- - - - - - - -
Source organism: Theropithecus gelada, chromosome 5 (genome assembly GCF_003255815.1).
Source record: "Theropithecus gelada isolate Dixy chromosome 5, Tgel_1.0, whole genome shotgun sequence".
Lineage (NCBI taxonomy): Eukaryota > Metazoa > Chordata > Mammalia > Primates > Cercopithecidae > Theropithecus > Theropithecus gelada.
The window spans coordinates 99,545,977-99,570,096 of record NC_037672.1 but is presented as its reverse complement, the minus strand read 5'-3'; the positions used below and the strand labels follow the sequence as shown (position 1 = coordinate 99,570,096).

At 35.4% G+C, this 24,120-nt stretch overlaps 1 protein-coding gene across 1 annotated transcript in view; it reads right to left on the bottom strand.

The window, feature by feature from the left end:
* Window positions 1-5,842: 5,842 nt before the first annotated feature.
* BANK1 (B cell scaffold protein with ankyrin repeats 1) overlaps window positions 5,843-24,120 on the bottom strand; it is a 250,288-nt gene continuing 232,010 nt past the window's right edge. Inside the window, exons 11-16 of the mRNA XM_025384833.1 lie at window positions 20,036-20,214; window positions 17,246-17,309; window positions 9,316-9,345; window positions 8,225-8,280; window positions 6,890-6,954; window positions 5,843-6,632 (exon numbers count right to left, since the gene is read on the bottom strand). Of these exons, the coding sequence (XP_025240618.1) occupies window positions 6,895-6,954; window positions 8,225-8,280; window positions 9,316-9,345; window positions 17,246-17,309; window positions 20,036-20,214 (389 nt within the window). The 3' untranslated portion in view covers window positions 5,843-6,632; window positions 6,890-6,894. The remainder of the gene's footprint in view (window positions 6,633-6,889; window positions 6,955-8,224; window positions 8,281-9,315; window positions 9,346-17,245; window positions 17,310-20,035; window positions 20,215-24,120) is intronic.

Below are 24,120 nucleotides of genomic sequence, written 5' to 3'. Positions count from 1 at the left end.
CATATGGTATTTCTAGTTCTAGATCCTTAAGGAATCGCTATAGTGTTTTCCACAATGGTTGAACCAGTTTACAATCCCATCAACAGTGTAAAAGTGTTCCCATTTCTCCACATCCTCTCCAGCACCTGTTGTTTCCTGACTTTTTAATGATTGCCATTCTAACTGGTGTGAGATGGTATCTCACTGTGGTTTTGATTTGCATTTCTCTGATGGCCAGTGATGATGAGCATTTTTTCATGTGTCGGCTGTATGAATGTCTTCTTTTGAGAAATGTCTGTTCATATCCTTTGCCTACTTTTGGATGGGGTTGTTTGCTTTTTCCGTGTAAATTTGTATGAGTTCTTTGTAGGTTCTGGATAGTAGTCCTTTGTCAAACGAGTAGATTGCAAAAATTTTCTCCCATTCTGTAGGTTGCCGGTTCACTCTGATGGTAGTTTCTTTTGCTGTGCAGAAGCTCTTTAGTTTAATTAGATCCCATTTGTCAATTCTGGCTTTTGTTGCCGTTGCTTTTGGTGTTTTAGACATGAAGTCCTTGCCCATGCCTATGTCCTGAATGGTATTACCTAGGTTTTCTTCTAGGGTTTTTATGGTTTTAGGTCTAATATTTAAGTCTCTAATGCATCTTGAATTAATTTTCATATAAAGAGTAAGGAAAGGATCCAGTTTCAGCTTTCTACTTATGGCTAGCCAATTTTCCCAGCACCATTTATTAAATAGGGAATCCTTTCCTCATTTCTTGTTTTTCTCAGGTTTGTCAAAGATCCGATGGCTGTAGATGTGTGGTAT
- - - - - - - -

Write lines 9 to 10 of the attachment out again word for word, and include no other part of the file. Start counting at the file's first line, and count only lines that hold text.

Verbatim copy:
Below are 24,120 nucleotides of genomic sequence, written 5' to 3'. Positions count from 1 at the left end.
CATATGGTATTTCTAGTTCTAGATCCTTAAGGAATCGCTATAGTGTTTTCCACAATGGTTGAACCAGTTTACAATCCCATCAACAGTGTAAAAGTGTTCCCATTTCTCCACATCCTCTCCAGCACCTGTTGTTTCCTGACTTTTTAATGATTGCCATTCTAACTGGTGTGAGATGGTATCTCACTGTGGTTTTGATTTGCATTTCTCTGATGGCCAGTGATGATGAGCATTTTTTCATGTGTCGGCTGTATGAATGTCTTCTTTTGAGAAATGTCTGTTCATATCCTTTGCCTACTTTTGGATGGGGTTGTTTGCTTTTTCCGTGTAAATTTGTATGAGTTCTTTGTAGGTTCTGGATAGTAGTCCTTTGTCAAACGAGTAGATTGCAAAAATTTTCTCCCATTCTGTAGGTTGCCGGTTCACTCTGATGGTAGTTTCTTTTGCTGTGCAGAAGCTCTTTAGTTTAATTAGATCCCATTTGTCAATTCTGGCTTTTGTTGCCGTTGCTTTTGGTGTTTTAGACATGAAGTCCTTGCCCATGCCTATGTCCTGAATGGTATTACCTAGGTTTTCTTCTAGGGTTTTTATGGTTTTAGGTCTAATATTTAAGTCTCTAATGCATCTTGAATTAATTTTCATATAAAGAGTAAGGAAAGGATCCAGTTTCAGCTTTCTACTTATGGCTAGCCAATTTTCCCAGCACCATTTATTAAATAGGGAATCCTTTCCTCATTTCTTGTTTTTCTCAGGTTTGTCAAAGATCCGATGGCTGTAGATGTGTGGTAT